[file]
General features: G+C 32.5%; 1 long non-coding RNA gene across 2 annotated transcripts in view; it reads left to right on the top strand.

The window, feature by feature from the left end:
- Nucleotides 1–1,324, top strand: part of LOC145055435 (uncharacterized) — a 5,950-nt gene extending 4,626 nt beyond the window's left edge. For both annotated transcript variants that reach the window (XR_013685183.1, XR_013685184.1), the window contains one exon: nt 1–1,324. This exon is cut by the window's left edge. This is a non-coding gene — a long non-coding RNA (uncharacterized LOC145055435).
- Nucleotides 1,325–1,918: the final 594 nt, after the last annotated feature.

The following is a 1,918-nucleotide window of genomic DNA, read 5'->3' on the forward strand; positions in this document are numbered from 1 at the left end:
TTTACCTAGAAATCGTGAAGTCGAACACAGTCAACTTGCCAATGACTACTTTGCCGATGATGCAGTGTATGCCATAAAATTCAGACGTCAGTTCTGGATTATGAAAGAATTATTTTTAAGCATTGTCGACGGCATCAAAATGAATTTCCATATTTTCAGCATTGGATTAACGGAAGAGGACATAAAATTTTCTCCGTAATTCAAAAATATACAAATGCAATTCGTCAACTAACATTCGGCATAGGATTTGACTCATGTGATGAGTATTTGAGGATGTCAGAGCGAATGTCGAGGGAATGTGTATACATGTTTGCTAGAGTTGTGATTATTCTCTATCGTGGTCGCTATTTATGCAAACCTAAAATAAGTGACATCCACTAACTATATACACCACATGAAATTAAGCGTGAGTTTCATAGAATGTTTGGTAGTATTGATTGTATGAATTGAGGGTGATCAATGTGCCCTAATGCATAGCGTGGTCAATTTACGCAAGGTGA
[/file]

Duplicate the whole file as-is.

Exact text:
General features: G+C 32.5%; 1 long non-coding RNA gene across 2 annotated transcripts in view; it reads left to right on the top strand.

The window, feature by feature from the left end:
- Nucleotides 1–1,324, top strand: part of LOC145055435 (uncharacterized) — a 5,950-nt gene extending 4,626 nt beyond the window's left edge. For both annotated transcript variants that reach the window (XR_013685183.1, XR_013685184.1), the window contains one exon: nt 1–1,324. This exon is cut by the window's left edge. This is a non-coding gene — a long non-coding RNA (uncharacterized LOC145055435).
- Nucleotides 1,325–1,918: the final 594 nt, after the last annotated feature.

The following is a 1,918-nucleotide window of genomic DNA, read 5'->3' on the forward strand; positions in this document are numbered from 1 at the left end:
TTTACCTAGAAATCGTGAAGTCGAACACAGTCAACTTGCCAATGACTACTTTGCCGATGATGCAGTGTATGCCATAAAATTCAGACGTCAGTTCTGGATTATGAAAGAATTATTTTTAAGCATTGTCGACGGCATCAAAATGAATTTCCATATTTTCAGCATTGGATTAACGGAAGAGGACATAAAATTTTCTCCGTAATTCAAAAATATACAAATGCAATTCGTCAACTAACATTCGGCATAGGATTTGACTCATGTGATGAGTATTTGAGGATGTCAGAGCGAATGTCGAGGGAATGTGTATACATGTTTGCTAGAGTTGTGATTATTCTCTATCGTGGTCGCTATTTATGCAAACCTAAAATAAGTGACATCCACTAACTATATACACCACATGAAATTAAGCGTGAGTTTCATAGAATGTTTGGTAGTATTGATTGTATGAATTGAGGGTGATCAATGTGCCCTAATGCATAGCGTGGTCAATTTACGCAAGGTGA